Children process the world in a very black and white way. If they understand something to be bad, it will always be bad, no matter what the context. When children see educators, doctors, and even parents demonizing certain foods, they begin to develop a negative relationship with eating; just research has shown that fat shaming doesn’t help children lose weight, food shaming rarely leads to healthier choices. Even statements that are viewed as being neutral by our culture, such as an adult joking about a high calorie count or fat content, can be damaging to how a child views food.
How on earth do we ever expect children to ever develop a healthy relationship with food when we shame them for eating things that they enjoy?
Just research has shown that fat shaming doesn’t help children lose weight, food shaming rarely leads to healthier choices.
There’s nothing wrong with teaching children about how food helps them grow or explaining the roles that various nutrients play in their bodies. That being said, it is entirely possible to present these facts without making anyone feel bad about how they eat. Our aim should be to encouraging children to be in awe of all the amazing things their bodies can do, rather than presenting one specific size, weight, and diet as the ideal. Our schools should be focusing on sending positive messages about food and eating, rather than creating an environment in which certain foods are being branded as “bad” or “unhealthy.”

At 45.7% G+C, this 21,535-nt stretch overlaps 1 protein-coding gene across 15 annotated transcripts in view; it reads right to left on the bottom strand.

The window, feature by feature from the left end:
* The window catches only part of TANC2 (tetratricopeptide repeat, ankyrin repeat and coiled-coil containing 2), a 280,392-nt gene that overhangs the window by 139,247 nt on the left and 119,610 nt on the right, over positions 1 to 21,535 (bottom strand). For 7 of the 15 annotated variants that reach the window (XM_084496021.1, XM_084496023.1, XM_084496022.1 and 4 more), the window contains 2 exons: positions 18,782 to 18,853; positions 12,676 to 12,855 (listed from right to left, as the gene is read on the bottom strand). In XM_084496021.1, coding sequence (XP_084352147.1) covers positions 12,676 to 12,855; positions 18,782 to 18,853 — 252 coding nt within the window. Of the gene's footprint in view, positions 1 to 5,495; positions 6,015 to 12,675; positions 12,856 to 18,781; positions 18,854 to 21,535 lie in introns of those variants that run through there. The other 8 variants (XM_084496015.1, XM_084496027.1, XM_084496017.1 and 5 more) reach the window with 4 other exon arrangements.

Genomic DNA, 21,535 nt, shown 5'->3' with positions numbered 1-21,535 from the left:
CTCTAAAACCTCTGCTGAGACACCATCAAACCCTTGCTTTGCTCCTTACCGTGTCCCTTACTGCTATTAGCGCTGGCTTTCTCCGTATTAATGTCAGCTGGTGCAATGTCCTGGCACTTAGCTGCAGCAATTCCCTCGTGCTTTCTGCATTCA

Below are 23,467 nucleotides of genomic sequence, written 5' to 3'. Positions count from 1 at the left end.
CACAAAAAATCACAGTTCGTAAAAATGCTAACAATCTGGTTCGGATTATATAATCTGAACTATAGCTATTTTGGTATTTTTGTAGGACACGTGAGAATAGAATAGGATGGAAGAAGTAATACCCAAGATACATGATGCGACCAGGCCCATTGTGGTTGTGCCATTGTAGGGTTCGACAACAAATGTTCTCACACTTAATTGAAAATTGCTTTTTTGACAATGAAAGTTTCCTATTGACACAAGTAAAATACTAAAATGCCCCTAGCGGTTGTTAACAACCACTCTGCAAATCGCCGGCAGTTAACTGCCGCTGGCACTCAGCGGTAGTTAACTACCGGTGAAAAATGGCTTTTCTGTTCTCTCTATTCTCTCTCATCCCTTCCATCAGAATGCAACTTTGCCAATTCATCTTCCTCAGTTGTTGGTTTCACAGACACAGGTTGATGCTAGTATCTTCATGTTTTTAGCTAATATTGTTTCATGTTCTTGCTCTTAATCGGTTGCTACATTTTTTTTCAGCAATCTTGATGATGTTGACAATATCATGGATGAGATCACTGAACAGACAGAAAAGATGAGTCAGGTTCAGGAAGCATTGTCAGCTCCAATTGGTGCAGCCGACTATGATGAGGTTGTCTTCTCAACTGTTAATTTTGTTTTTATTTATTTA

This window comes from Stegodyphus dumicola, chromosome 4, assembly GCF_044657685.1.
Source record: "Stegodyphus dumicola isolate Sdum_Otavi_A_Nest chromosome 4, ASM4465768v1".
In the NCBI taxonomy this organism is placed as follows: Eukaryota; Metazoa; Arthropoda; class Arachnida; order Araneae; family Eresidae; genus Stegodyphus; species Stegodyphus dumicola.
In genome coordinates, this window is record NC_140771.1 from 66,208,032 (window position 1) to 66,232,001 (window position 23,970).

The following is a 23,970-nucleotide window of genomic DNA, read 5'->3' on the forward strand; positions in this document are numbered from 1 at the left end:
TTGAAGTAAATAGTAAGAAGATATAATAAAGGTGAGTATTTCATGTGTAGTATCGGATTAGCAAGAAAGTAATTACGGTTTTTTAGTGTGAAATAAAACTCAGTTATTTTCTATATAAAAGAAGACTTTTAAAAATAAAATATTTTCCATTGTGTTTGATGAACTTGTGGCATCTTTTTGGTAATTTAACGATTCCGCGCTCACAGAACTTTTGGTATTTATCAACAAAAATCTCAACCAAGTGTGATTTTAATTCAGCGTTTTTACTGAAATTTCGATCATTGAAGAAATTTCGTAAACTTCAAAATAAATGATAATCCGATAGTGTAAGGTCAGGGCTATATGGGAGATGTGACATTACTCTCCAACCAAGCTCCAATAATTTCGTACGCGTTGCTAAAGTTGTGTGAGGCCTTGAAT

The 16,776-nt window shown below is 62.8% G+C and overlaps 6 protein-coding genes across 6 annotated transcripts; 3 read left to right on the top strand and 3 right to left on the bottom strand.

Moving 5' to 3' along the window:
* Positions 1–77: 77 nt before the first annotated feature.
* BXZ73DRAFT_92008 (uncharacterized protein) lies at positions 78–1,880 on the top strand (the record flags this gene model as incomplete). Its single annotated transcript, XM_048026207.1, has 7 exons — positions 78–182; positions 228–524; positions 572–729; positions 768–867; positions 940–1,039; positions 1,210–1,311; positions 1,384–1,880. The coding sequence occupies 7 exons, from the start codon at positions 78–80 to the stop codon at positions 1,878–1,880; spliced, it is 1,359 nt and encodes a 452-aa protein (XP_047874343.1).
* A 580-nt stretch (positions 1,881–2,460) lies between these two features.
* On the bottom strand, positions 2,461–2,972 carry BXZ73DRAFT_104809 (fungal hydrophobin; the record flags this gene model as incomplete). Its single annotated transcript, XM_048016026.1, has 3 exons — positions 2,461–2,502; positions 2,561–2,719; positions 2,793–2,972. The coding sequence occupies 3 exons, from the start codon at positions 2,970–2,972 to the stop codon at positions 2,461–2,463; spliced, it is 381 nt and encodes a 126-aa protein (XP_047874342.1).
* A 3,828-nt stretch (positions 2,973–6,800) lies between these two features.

I'm over people food shaming me. Yes I workout. Yes I'm trying to lose weight. Yes sometimes I eat donuts or candy. I'm just a human.
— ceraaaa. (@Ceraaa_Marieee) April 29, 2015
Obesity is not an illness, but eating disorders are. If our intent is to keep our children as healthy as possible, we should be working harder to prevent conditions like anorexia nervosa, bulimia, and other similar disorders. We know that these types of illnesses are chronic, difficult to treat, and can result in death or very serious complications, so why are we fostering an environment in which eating disorders thrive?
There is nothing to be gained by making children feel bad about what they eat. There is also no benefit in shaming parents for what they feed their children. The results of both of these tactics will only increase poor body image and self-esteem in children. Let’s break this vicious cycle and instead teach kids to love their bodies. There is no better—or healthier—gift that we can give our children.
Anne Thériault is a Toronto-based writer, activist and social agitator. Her work can be found in such varied publications as the Washington Post, Vice, Jezebel, The Toast and others. Her comments on feminism, social justice, and mental health have been featured on TVO’s The Agenda, CBC, CTV, Global and E-talk Daily. She’s really good at making up funny nicknames for cats.
Photo via USDAgov/Flickr (CC BY 2.0)